What a time to be black and travel the world. Running Nomadness Travel Tribe, I have the ability to converse and grow with travelers of color from around the globe. It's a gift I don't take for granted. It's also a lifestyle that has its own nuances in how we perceive the world and how the world perceives us. From my over a decade on the road, I've found these insights to be powerful eye openers amongst the travelers of color I know.
1. . Make it a point to travel to places where being black is celebrated
Nothing feels better than stepping off a plane in South Africa and hearing "hello sister", "hello brother", or "welcome home." There is a completely different energy when you are traveling to a country in which being black is revered instead of something you feel you have to constantly defend. The armor falls, and, even in this land far from home, you're around family.
I feel this, without fail, every time I visit Johannesburg, South Africa. The specific neighborhood of Maboneng is the catalyst of young, black, cross-cultural exchange. It seems like the biggest incubator for interaction is the neighborhood hostel, Curiocity Backpackers. Curiocity, owned by 23-year-old Bheki Dube, is also run by his friends and family--a staff wholly of twenty-somethings making their mark in their neighborhood, and the world.
2. . Not everyone is racist. Some people are truly curious and unaware.
There are some travelers who pull the race card entirely too fast, in my opinion. Please, intelligently, learn to decipher the difference between someone who is actually curious about your culture versus someone trying to appropriate it. In addition, allow the natural flow of open dialogue to happen. If someone abroad truly wants to know about the black experience, don't assume they're trying to bring the struggle to your international doorstep.
3. . Acknowledge one another.
However you see fit, please acknowledge other travelers of color. We do this in various communities at home, and it shouldn't change abroad. Sometimes, all fellow travelers need is a quick head nod or a smile. Something, anything, to just let them know, "I see you."
4. . Yes, your hair may become its own tourist attraction... and there's nothing you can do about it.
Embrace it. And if you are cool with it, let others embrace it too. If not, stand your ground and tell them they can't touch it. This rings true especially for my fellow natural hair rockers--let them love it, and all its glory, even if from afar.
I was in Ferropolis, Germany a few years back attending the splash! Hip Hop festival for the second time. I felt something at the back of my head and turned around. There was a German kid apologizing profusely. "I'm so sorry. I just love your hair. I shouldn't have touched it. The curls are beautiful. I'm so sorry," he said.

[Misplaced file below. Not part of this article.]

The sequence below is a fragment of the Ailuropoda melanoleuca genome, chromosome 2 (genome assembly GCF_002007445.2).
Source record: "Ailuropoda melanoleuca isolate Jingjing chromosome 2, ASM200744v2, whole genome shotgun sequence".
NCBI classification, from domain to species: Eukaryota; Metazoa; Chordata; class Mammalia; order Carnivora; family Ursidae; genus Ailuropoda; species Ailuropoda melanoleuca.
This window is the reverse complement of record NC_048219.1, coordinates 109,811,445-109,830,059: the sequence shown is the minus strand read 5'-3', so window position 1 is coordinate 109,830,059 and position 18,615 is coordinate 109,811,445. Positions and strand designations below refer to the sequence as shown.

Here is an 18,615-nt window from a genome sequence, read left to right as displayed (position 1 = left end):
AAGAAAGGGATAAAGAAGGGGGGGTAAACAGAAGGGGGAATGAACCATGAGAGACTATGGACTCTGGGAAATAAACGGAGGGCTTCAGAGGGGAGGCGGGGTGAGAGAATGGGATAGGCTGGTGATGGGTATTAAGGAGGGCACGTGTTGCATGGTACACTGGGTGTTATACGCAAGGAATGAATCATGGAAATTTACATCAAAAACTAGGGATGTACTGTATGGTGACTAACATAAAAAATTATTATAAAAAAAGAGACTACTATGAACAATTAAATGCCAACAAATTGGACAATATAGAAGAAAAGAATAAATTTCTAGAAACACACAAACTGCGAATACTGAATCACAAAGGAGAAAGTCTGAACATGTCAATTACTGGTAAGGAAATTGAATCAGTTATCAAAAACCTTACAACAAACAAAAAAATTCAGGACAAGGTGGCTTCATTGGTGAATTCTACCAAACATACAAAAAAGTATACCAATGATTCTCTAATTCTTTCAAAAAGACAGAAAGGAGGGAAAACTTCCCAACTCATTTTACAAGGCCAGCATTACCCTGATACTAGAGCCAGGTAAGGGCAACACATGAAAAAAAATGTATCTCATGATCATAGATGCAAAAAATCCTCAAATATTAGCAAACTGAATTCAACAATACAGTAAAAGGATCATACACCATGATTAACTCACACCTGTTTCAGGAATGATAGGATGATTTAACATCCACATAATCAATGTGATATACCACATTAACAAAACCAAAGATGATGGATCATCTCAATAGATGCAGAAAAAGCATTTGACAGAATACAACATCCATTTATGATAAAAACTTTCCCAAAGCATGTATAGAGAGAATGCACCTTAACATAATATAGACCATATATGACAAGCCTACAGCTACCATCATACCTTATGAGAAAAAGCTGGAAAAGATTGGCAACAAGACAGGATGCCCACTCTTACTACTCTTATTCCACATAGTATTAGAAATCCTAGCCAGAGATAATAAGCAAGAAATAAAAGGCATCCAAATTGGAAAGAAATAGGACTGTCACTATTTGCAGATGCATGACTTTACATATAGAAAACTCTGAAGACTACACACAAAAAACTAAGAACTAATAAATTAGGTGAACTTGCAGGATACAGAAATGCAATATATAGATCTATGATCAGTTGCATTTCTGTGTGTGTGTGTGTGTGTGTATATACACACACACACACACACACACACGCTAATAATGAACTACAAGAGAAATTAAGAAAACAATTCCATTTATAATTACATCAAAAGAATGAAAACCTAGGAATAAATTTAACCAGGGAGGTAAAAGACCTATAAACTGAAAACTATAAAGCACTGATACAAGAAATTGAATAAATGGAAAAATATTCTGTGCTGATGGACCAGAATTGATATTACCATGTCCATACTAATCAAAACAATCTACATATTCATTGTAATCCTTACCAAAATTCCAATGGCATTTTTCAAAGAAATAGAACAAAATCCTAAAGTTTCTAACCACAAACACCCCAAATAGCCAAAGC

And he was right... he shouldn't have touched it. If I was someone else, the encounter could have ended a lot differently. But, I took the teachable moment into my control, told him he shouldn't do that, but I appreciated how much he adored my curls. Then, I voluntarily offered over a curl if he wanted a closer inspection. He politely declined. Point made.
5. . You may be the only black foreigner you see and that's cool.
Represent us right. Understand that you may be the only one of "us" you come across wherever you are. It's okay. Represent us with pride and dignity because...
6. . The first representation many people have of black Americans is what the media peddles out.
This is a disturbing, cold fact. It's the scantily clad music videos and flipping tables on reality television that make up the mental equation. You can't be mad at someone who assumes that you don't know how to act if that's all they have seen represented elsewhere. Use the teachable moment for people abroad, showing through action, that we are way more than how we are portrayed in the media.
7. . Embrace how much the world loves hip-hop culture... and Obama.
I remember my first week teaching in Nigatta, Japan and giving instructions on the sentence structure "Yes I do" and "No I don't." As I was writing "yes--" on the board, I heard one of my students yell out, "Yes, we can!" This was within two months of President Obama starting his first term.
8. . Don't be surprised when the last nationality they think you are is American.
I have gotten everything--South African, Ethiopian, Dominican, Brazilian, Samoan. That same look of "yeah right!" comes across every face when they hear I am American. It's like they are dumbstruck, and this happens everywhere!
Last time I checked, the number of Americans with passports was less than 40%, and that doesn't take into consideration the lower percentage who actually use them. This insight is two-fold. First, they don't see many Americans. Secondly, they damn sure don't see many black Americans traveling. Welcome to being part of the cool international kids.
9. . Find your tribe.
The Internet has truly shrunk the world. It's easier now than ever to connect with people at every corner of the earth. With the likes of groups like Nomadness Travel Tribe, you are able to find just that, your tribe. Even when traveling alone, you don't have to be truly alone. There is a beauty, and unspoken permission, in the urban travel community to belong wherever the hell you want to. It's my members running with the bulls in and Pamplona, celebrating Holi in India, and trekking all the way to Samoa for Nomadness trips just because we can, and we want to.
10. . Don't you dare dim your shine!
Know that your black is beautiful (and handsome, fellas.) Be all that you are, and unapologetically so. I don't care what side of the complexion pendulum you reside, be proud of your blackness and let the rest of the world bask in your internal and external beauty as well.
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